Just like with a high octane architectural effort, your new small business has the best chance of succeeding with a proper build. That means the structure needs to be securely thought out before being put into place. In both cases, accomplishing this takes planning — lots of planning.
Name that category
When it comes to your fresh business, making a go of it begins when you choose what kind of operating entity you undertake. According to the Small Business Association (SBA), the selection is abundant and so you’ll be prudent to work with an expert like a tax attorney or a Certified Public Account (CPA) to pick the right one.
While many new business owners will choose a sole proprietorship, your advisor will likely want you to consider either a limited liability company (known as an LLC) or a full-blown corporation. Sure, the sole proprietorship requires the least effort in terms of red tape and set-up. However, the other two options will likely serve you better in the long run in terms of taxes, legal liability and the future ability to sell your business if that should come to pass.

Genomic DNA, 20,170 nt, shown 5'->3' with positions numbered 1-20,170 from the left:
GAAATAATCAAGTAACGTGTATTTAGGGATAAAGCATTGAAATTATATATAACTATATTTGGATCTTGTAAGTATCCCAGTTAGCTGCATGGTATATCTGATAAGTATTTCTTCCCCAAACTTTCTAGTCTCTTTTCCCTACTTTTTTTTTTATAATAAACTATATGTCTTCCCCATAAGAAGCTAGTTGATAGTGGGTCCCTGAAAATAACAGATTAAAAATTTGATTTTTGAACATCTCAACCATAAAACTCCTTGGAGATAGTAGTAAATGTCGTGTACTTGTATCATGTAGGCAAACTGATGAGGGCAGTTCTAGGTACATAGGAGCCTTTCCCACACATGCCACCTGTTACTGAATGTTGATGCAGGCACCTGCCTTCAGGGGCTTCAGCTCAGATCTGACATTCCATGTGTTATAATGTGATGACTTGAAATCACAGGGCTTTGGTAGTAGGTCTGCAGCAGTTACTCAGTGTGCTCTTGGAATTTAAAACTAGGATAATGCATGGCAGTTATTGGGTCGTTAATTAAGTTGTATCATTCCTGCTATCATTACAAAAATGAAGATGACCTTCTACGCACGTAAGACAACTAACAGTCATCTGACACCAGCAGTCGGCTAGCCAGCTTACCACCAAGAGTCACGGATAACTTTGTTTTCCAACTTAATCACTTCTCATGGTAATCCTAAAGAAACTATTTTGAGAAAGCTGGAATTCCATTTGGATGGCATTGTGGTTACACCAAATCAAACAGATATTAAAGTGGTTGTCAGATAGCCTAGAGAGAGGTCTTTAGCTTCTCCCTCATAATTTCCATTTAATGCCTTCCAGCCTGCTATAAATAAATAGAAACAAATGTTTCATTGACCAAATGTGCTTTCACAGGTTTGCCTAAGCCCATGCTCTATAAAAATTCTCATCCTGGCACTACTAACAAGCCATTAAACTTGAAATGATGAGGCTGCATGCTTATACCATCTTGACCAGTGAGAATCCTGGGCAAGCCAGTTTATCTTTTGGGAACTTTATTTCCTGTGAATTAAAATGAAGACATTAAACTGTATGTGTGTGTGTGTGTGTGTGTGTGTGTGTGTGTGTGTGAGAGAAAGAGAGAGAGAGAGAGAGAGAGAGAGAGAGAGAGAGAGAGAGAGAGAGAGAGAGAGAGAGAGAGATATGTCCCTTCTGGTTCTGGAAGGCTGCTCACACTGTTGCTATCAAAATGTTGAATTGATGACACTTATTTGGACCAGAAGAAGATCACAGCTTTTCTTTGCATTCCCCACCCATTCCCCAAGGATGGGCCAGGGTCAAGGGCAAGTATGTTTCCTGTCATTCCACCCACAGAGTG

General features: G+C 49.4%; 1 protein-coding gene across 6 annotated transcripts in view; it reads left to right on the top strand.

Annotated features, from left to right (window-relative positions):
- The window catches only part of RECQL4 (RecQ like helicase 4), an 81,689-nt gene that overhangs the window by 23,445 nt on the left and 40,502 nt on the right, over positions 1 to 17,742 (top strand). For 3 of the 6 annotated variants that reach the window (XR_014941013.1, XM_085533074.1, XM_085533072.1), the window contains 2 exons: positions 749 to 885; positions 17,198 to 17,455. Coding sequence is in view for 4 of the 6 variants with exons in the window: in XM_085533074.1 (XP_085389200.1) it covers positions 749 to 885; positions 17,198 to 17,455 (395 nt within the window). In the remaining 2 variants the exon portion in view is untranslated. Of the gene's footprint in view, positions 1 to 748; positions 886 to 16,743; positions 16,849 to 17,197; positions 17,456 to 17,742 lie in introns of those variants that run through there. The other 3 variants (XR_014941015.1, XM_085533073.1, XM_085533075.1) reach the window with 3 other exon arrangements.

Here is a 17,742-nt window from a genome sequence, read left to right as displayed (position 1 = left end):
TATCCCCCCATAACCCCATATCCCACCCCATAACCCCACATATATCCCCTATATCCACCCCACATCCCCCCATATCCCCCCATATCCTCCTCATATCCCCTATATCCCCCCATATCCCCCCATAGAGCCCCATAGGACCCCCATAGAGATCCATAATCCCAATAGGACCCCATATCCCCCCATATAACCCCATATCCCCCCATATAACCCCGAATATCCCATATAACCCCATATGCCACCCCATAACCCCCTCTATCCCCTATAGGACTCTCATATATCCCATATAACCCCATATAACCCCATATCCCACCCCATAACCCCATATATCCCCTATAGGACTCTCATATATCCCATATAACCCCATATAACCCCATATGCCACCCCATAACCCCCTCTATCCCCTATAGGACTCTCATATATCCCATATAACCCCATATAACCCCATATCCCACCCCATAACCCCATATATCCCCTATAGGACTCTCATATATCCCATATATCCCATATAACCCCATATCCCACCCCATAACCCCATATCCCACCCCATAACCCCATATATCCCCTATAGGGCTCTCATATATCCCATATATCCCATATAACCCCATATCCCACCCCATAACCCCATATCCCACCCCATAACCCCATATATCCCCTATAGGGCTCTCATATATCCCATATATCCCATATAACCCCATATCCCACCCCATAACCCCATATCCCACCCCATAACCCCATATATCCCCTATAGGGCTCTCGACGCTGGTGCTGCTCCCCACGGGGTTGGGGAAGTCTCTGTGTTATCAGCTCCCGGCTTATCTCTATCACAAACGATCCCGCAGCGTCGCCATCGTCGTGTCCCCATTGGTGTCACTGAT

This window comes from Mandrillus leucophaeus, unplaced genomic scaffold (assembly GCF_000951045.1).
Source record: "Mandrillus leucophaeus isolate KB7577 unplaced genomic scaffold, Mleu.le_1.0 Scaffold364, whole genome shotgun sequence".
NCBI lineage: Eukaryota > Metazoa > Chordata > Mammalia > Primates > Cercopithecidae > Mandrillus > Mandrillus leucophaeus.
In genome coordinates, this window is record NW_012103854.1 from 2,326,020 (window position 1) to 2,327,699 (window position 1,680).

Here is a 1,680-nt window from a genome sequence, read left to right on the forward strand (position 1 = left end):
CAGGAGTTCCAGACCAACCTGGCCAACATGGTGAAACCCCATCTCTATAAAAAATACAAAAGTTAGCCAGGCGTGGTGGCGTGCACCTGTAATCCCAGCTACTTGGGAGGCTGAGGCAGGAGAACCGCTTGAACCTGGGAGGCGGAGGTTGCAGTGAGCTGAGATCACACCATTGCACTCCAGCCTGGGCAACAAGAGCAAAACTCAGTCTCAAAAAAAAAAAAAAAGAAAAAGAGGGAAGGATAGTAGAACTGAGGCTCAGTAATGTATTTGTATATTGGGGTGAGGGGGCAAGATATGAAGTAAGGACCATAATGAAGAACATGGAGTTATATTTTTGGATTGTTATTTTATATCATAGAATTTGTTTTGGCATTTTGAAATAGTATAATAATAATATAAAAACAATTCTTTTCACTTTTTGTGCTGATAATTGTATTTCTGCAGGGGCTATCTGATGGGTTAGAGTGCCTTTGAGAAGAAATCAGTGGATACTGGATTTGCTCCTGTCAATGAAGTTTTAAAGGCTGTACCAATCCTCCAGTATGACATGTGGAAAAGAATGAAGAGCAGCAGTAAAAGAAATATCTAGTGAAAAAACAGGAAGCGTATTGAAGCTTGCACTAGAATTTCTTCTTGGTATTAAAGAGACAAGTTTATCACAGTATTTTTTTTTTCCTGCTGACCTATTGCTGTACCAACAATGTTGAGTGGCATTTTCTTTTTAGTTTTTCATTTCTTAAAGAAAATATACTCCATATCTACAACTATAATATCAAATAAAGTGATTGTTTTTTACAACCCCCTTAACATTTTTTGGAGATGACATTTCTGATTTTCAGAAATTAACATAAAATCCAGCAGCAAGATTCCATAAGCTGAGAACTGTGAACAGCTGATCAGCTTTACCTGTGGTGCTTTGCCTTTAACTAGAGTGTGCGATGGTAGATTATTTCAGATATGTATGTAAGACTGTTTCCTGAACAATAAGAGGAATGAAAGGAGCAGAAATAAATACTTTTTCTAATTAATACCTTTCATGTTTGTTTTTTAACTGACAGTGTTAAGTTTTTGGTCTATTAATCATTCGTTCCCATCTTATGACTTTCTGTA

Another task to put your business in the right realm from the start is to establish a trust. That way, if something untoward is in the offing down the road, your company may be at risk, but your personal assets are not. That said, the few thousand dollars it costs to set up such a trust is money well spent.
Other areas of concern when building a proper structure include discerning your intellectual property from your new business, establishing a solo 401k, and officially registering the name of your fresh firm in the best light possible. The later is highly important when it comes to being able to find lenders willing and able to help launch your new venture.
In general, starting a new business in the right way may very well turn out to be the best business move you can possibly make. Doing so will also likely be a comforting move as you take on this exciting, but often frightening venture. Now who can argue with that?
This article was written by Jane Lasky for Small Business Pulse